Still Falling Short on Hours and Pay: Part-Time Work Becoming New Normal

59 Pages Posted: 21 Dec 2016

See all articles by Lonnie Golden

Lonnie Golden

Pennsylvania State University - Abington College; Economic Policy Institute; Project for Middle Class Renewal

Date Written: December 5, 2016

Abstract

Key findings: Trends and causes of involuntary part-time employment.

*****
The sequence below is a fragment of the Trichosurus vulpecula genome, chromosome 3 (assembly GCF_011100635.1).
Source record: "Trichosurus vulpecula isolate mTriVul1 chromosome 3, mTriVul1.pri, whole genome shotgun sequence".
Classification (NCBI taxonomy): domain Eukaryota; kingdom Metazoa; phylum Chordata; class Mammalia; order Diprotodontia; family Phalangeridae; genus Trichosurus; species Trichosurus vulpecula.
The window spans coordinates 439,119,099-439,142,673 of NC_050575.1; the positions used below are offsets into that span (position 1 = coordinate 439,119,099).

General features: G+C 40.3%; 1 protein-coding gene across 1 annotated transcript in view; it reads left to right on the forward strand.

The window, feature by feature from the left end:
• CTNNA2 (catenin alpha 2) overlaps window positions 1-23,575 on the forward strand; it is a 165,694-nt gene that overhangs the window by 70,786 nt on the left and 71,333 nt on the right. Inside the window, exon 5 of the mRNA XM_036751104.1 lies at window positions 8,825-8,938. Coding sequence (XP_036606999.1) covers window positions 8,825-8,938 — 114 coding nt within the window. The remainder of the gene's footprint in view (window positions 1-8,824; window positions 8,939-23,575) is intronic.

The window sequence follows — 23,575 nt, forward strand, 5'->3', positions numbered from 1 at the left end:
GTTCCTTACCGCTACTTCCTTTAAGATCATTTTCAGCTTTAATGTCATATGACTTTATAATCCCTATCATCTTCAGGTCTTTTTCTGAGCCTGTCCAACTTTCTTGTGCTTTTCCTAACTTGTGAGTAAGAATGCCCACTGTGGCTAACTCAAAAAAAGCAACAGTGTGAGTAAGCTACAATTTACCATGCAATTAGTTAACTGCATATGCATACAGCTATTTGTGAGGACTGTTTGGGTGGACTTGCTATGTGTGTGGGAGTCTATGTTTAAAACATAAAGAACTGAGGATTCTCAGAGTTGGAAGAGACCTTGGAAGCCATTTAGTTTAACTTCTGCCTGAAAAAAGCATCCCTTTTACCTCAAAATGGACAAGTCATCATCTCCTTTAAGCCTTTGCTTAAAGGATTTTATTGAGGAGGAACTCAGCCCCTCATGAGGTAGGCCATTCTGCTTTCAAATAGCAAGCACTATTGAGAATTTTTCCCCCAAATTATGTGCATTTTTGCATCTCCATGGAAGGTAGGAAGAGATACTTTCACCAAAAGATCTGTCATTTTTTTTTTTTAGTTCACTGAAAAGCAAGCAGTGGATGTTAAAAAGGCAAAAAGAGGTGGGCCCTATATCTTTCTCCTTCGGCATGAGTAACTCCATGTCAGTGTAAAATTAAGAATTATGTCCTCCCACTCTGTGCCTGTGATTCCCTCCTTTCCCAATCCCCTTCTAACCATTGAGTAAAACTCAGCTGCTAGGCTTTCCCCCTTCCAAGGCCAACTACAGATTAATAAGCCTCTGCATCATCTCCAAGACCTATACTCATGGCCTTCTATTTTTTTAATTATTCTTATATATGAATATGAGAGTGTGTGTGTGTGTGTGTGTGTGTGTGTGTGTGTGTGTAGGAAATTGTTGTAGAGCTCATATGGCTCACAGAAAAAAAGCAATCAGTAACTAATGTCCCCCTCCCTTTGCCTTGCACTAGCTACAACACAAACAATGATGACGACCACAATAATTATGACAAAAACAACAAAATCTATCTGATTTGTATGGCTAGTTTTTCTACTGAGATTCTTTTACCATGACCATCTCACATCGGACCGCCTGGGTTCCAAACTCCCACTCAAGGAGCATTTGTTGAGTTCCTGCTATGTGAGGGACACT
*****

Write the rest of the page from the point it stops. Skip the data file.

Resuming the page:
The share of people working part-time involuntarily remains at recessionary levels. In 2015, there were 6.4 million workers who wanted to work full time but were working part time, accounting for 4.4 percent of those at work; this is roughly 2.0 million more involuntary part-time workers, or a 1.3 percentage-point increase in the rate of involuntary part-time employment prior to the recession. In fact, data from 2007 to 2015 show that involuntary part-time work is increasing almost five times faster than part-time work and about 18 times faster than all work. It is this rise in involuntary part-time work that is driving an overall increase in part-time employment generally, as the share of the workforce working part time voluntarily has been stable since 2007. Thus, the “new normal” of underutilized labor primarily reflects the increased employer use of part-time employees and not any increased preference among workers for part time employment. The currently elevated level of part-time work — and of involuntary part-time work in particular — is no longer “cyclical,” i.e., it does not reflect a delayed and slow recovery, although reaching full employment could eventually yield a diminution in part-time work as workers are able to secure full-time employment. The structural nature of today’s involuntary part-time employment is evident in the decrease in workers who say they are involuntarily part time due to slack work. Involuntary part-time work has gradually decreased since 2009 but almost entirely because fewer workers are working part-time hours due to “slack work or business conditions,” which had ballooned during the Great Recession. Slack work is an indicator of cyclical business lows. In contrast, the share of those working involuntarily part time because they “could find only part-time” work (i.e., employers were offering only part-time work, indicative of structural factors) is just as high as it was at the end of the recession in 2009. Involuntary part-time work and its growth are concentrated in several industries that more intensively use part-time work, specifically, retail and leisure and hospitality. Retail trade (stores and car dealers, etc.) and leisure and hospitality (hotels, restaurants, and the like) contributed well over half (63.2 percent) of the growth of all part-time employment since 2007, and 54.3 percent of the growth of involuntary part-time employment. These two industries, together with educational and health services and professional and business services, account for the entire growth of part-time employment and 85.0 percent of the growth of involuntary part-time employment from 2007 to 2015. Trends in the reason for part-time employment by industry also suggest structural factors in play. In 2015, involuntary part-time workers made up 7.8 percent of all those at work in the retail sector. That is 3.4 percentage points higher than before the recession started, in 2007. Roughly 60 percent of this growth in involuntary part-time work reflects those who “could find only part-time work.” Involuntary part-time work was an even higher proportion of employment, 10.4 percent, in the leisure and hospitality industry in 2015, up 3.6 percentage points from 2007. Roughly half of this growth in involuntary part-time work reflects those who “could find only part-time work,” indicating structural factors were at least as important as cyclical factors. The suggestion that the “shared responsibility provision” of the Affordable Care Act (ACA) is behind some of the shift toward part-time work is not supported by the data. The provision requires that certain employers pay a fee if they don’t offer a minimum level of health insurance to employees working 30 or more weekly hours. Had these health care-related labor costs prompted employers to reduce more positions to part-time hours, there would be a number of trends in the data that suggest a structural change in involuntary part-time working or hours worked, and these trends do not appear.